Ain’t No Sacajewea
Whiteeagle had had enough. She stormed into the dingy t-shirt shop where her 19-year-old daughter Lina had been hanging around with older men who said they were “taking care of her.” They were letting her party with them. They told her she was hot; they wanted her to pose for photos. They gave her money, drugs and jewelry in exchange for sex. One man insisted on giving her gold jewelry to wear, saying she was too pretty to wear “cheap shit.”
Several men were in the shop located in an area of Rapid City known for drugs and crime when Whiteeagle made her move. Lina was not there that day and Whiteeagle was alone, but she didn’t care. “I was mad and heated up. I didn’t give a shit. I told them I knew they were up to no good and I called them bad names. I told them I didn’t raise my daughter to be used by people like them!”
(Whiteeagle requested that her family’s names be changed in order to protect them from retribution by criminals or relatives.)
The men were stunned into silence, until one of them began to laugh. He then said, “I like you lady; you ain’t afraid of nothin’!”
“I told them I knew people in AIM and had several relatives who would come down here and kick their asses if they didn’t get my daughter back to me!” she said.
She then turned around abruptly and went back to her car and drove home. Later that night, a car pulled into her driveway and Lina got out and came into the house. She was angry. “You know, you’re crazy!” she screamed at her mother. “Nobody talks to those guys like that. Now they don’t want me around.”
Sullenly, she flopped into a chair in her mom’s living room. Whiteeagle was overjoyed but said little. She ran a warm bath for Lina, steeping cedar leaves in the water. Gently she guided her girl into the bathroom and bathed her in the medicine as she had been instructed by a Lakota healer. Lina seemed to grow calm; she allowed herself to be bathed, dressed and fed. She slept curled up in her bed for many hours as Whiteeagle stood guard, holding Lina’s tiny 4-month-old baby.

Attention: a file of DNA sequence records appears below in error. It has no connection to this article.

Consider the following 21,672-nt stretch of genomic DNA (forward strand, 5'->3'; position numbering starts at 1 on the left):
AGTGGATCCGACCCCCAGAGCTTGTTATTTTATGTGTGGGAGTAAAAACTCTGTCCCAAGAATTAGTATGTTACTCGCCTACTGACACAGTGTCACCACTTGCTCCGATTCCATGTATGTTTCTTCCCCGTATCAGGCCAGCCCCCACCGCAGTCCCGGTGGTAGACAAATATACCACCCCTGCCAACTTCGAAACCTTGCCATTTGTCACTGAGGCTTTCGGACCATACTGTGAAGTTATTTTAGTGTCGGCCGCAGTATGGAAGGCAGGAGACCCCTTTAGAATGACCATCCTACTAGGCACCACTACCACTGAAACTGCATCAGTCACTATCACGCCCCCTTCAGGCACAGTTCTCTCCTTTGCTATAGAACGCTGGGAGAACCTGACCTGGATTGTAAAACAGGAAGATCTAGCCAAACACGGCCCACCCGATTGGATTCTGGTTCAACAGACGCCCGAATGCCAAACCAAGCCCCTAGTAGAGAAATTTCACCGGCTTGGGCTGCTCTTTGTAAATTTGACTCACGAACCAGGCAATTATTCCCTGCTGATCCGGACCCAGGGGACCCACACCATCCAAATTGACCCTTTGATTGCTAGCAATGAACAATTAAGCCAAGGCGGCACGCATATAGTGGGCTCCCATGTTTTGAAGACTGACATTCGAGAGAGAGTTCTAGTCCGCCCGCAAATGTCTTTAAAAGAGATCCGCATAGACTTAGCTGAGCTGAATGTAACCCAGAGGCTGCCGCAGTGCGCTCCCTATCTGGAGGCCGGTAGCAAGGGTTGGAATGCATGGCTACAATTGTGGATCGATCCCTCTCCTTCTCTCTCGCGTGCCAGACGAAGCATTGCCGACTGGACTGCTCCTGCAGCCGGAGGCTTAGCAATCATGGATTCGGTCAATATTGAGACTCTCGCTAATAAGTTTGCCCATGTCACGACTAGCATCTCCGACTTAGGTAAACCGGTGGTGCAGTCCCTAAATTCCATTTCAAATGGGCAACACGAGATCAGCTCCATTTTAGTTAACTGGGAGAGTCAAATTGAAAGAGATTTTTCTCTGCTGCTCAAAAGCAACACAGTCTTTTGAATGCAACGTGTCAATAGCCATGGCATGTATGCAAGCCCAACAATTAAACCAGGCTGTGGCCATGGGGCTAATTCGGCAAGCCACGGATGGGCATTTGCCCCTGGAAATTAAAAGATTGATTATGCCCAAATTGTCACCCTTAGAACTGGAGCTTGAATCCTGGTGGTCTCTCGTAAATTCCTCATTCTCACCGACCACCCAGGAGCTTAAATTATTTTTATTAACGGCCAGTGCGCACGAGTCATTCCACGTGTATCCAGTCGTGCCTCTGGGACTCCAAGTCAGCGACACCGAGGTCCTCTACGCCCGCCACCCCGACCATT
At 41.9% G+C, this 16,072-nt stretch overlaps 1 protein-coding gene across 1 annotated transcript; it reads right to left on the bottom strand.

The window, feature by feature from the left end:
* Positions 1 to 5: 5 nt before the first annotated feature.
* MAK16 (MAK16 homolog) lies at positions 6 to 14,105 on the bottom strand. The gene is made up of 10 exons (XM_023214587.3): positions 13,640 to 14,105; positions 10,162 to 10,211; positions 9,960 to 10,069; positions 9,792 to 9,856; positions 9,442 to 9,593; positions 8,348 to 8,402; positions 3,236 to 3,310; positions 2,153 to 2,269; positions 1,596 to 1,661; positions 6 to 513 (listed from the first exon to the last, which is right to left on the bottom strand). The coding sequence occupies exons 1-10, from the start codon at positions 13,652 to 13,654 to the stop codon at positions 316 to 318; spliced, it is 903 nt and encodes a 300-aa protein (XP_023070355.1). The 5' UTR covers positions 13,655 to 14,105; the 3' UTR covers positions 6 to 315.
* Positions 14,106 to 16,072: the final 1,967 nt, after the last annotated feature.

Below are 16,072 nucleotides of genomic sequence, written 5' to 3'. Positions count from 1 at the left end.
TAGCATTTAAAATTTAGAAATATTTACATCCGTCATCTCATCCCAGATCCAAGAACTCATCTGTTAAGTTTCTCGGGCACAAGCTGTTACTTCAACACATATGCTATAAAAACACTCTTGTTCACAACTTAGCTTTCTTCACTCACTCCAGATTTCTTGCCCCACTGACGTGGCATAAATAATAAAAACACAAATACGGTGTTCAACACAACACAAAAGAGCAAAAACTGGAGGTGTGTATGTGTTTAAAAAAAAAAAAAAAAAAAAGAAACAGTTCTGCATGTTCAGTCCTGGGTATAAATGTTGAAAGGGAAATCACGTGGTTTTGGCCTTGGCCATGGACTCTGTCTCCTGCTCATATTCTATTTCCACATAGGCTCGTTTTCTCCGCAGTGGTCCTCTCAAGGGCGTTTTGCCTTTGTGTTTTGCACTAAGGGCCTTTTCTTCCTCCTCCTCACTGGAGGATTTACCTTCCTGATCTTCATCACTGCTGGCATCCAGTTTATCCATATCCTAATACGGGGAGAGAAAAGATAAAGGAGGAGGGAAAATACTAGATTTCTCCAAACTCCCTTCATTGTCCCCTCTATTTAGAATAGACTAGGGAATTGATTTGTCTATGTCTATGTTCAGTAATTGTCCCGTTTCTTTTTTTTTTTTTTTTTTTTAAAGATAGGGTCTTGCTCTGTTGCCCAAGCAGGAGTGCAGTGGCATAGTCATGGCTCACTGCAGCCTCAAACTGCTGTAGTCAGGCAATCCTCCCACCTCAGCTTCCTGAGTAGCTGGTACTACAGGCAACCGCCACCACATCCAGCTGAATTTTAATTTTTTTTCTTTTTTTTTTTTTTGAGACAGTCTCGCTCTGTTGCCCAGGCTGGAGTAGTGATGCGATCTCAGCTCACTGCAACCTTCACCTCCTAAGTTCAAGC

I visited Whiteeagle and Lina the next day. When Lina walked into the living room, wrapped from head to toe in a Pendleton blanket, she reminded me of one of the Indian extras from an old spaghetti western wandering in the background of a Hollywood-set frontier town. She had an aimless look about her. Although it was late afternoon, she had just gotten out of bed. She looked exhausted but still had an air of haughty entitlement. My presence and my attempts to make conversation clearly annoyed her. When I asked what she liked to eat, she said, “food,” in a tone that ended further discussion.
She had grown so much thinner than her Facebook pictures posted only weeks ago, which showed her wearing the tight hip-hop clothing from the t-shirt shop. But she was still beautiful, her classic Lakota face regal.
Whiteeagle spoke to us of her deep commitment to Lakota spirituality. She had been in nearly constant ceremony since Lina began disappearing from her house, spending time with the men at the t-shirt shop and using meth. “That is what always brings her back to me; I truly believe that,” Whiteeagle said.
She is always after Lina to go to ceremony with her. “I know it helps her, she always says it makes her feel better.”
‘Mom, I’m not like you; I’m not Mrs. Sacajawea, ok?” Lina said, petulantly, from her seat at the table. Although feigning disdain, it was clear Lina enjoyed her mother’s love and attention and even the visit from a strange old Auntie like me.
Lina drifted back to the bedroom as Whiteeagle held her tiny granddaughter, whose black hair resembled a tuft of baby chick fluff. Whiteeagle then told me her family’s story.
Lina was raped at age 14 on the Rosebud Reservation. An older friend lured her to a motel room where she was given Gatorade laced with ketamine, a dissociative anesthetic often used as date rape drug. Several men raped her. Afterward, she somehow managed to call her mother, who eventually found her in the motel room. Her pants were down and she had wet herself. “She was like a limp noodle; we had to carry her out of there,” Whiteeagle recalled.
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